The bob doing what it does.
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Old 05-03-20, 08:02 AM
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To complicate matters, I’ve ridden lots of bikes that were fully double-butted 531, and some were certainly zippier than others. A few felt absolutely dead. Frame geometry and fit play a big role as do tires and road surfaces.
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Old 05-03-20, 08:23 AM
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Originally Posted by nlerner View Post
To complicate matters, Iíve ridden lots of bikes that were fully double-butted 531, and some were certainly zippier than others. A few felt absolutely dead. Frame geometry and fit play a big role as do tires and road surfaces.
yep, the frame is not the tubing
the fit, geometry, tire capacity, aesthetics are where to look.
the oversized Reynolds will be probably welded, not lugged.
there are some frames that are just power consumers- they feel like everything you put in never makes it to the ground. Fortunately not that often.
the 531-SLX ... SLX was created to in my view fix the flexibility of the seat tube at the then new braze on front derailleur mount. The early ones were stamped- the SLX tube helped but what helped more was the introduction of investment cast parts that attached with a longer arc to the tube and stiffened the system up that way.
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Old 05-03-20, 08:57 AM
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Great information, guys, and more or less the sort of responses I've come to expect around here. I know it will be a very subjective matter in the end, but without being able to ride the frames without buying them, what else can a bloke do?

The roads I ride on in the countryside frequently have tarmac that's splitting up due to tractor/truck traffic, but overall things are usually smooth. I have a Raleigh Super Course with 531 straight gauge tubing and 35mm tires that eats all of this up nicely, but is quite ponderous. The current DB 531 rider is a 1972 Raleigh Professional wearing 700x25c Continental Gatorskins, and it does the job rather well without sacrificing much in the way of speed or power transfer.

The two frames I'm comparing to the Raleigh Professional are a new Bob Jackson Olympus road with 631 OS, or a late 1980s Tommasini Super Prestige with SLX. Cheers!

-Gregory
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Old 05-03-20, 09:12 AM
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I don't get to ride much more than 100 miles per week unless if I get a good Sunday outing, and most of my rides last less than two hours, so I've shied away from the idea of wanting a ride with much cushier tires or geometry for the sake of comfort on the roads. I feel rather certain that I would be sacrificing too much of the acceleration out of the stops and speed on the long stretches of tarmac that I enjoy having during my shorter rides. Going back to 25mm tires on the Raleigh Pro has been a revelation - I haven't ridden tires this narrow in years, and can feel an enjoyable difference.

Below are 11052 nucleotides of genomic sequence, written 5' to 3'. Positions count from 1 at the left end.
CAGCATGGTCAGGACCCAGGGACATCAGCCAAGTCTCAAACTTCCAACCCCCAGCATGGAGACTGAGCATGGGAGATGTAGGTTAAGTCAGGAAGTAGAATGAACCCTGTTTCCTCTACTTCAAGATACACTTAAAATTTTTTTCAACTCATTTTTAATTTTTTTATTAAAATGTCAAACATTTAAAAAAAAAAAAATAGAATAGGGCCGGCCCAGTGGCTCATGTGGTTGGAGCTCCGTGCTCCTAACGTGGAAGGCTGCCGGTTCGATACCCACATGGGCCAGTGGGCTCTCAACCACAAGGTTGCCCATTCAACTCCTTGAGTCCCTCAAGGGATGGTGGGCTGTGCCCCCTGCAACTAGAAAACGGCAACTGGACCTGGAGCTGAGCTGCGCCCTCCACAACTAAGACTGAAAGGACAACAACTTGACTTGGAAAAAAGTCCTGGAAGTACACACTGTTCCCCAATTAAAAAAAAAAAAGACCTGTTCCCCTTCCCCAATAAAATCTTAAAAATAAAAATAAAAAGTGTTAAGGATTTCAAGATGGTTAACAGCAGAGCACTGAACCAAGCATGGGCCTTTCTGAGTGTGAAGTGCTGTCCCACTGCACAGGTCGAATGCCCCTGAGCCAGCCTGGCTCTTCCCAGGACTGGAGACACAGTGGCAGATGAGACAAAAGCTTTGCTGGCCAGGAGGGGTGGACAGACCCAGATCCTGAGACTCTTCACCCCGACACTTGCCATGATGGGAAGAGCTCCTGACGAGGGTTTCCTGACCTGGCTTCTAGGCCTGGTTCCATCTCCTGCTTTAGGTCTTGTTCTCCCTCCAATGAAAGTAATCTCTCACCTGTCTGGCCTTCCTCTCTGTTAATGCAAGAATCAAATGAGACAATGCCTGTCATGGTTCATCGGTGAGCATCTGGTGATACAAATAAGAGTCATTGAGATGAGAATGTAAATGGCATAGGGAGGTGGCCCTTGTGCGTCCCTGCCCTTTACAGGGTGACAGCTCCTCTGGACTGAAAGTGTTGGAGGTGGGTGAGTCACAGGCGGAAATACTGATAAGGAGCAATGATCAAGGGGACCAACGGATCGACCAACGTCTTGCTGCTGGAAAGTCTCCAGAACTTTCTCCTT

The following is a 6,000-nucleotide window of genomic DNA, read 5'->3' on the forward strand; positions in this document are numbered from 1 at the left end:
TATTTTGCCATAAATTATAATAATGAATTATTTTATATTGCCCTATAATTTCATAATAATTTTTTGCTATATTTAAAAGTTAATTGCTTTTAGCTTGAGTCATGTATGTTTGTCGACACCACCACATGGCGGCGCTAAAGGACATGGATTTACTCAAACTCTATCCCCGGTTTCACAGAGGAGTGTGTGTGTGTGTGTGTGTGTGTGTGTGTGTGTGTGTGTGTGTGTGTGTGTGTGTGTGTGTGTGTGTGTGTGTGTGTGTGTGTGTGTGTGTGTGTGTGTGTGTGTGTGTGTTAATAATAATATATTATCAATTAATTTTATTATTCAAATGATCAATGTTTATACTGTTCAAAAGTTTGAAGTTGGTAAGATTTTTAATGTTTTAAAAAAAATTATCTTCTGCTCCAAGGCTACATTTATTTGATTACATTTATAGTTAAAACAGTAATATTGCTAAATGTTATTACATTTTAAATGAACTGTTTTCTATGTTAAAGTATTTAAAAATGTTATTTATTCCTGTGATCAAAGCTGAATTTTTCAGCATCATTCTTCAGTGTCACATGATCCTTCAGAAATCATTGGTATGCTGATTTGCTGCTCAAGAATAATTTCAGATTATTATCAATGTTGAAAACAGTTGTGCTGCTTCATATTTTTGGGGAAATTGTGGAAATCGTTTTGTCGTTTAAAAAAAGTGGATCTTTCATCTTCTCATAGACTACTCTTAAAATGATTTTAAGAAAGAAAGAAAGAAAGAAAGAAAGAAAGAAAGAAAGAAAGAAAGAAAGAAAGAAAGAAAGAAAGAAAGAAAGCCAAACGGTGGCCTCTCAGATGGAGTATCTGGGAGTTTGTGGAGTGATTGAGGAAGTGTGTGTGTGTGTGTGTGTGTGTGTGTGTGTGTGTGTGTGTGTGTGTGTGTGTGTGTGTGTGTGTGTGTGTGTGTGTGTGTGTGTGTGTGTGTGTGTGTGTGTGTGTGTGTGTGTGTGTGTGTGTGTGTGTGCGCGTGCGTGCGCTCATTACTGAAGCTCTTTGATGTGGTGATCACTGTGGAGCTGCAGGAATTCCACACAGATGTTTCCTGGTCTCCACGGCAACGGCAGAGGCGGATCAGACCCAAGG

At the end of the day I need a frame that's justifiably better for what I do than the Raleigh Pro, ideally still built from steel with classic geometry, and which I can equip with a much more modern group set to suit my desires. I can't imagine spending more than $750 on a frame set, whether it's new or used. A modest Bob Jackson (when they reopen) would fit that description, as would some used Tommasinis I've come across. I've admired both frame builders for years, and that's why they top the list.

-Gregory
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Old 05-03-20, 09:18 AM
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Originally Posted by T-Mar View Post
This is why we live for N+1.
I really wish I could and look forward to the opportunity sometime in the future! I'm 31 years old living in an apartment with my wife, simultaneously paying off credit card debt and saving for a house, and trying to keep her satisfied that I can still happily live a rather minimalist lifestyle! I'm challenging myself to be down to three or four functional bicycles by the end of 2020 (that means dumping almost half a dozen more).

I can justifiably use the funds from about half of the stuff I have to sell and put it back into the hobby, which would just about build me up a little dream like the one I'm asking about now.

Cheers!

-Gregory
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Old 05-03-20, 10:15 AM
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I'm a frame builder and painter so over many years I've had the opportunity of riding a variety of bicycles that have come through my shop. The reason I point out that I paint frames is because in the past it would be common for someone to get a steel frame repainted and then I would also put new parts on it and then I would take them out for a test ride. Some of my observations would also include how the bike would ride before and after being realigned. In many cases classic frames were not well aligned when they were made. Not every customer noticed a difference but some could really tell. Some frames I could align with little effort while others took all my strength.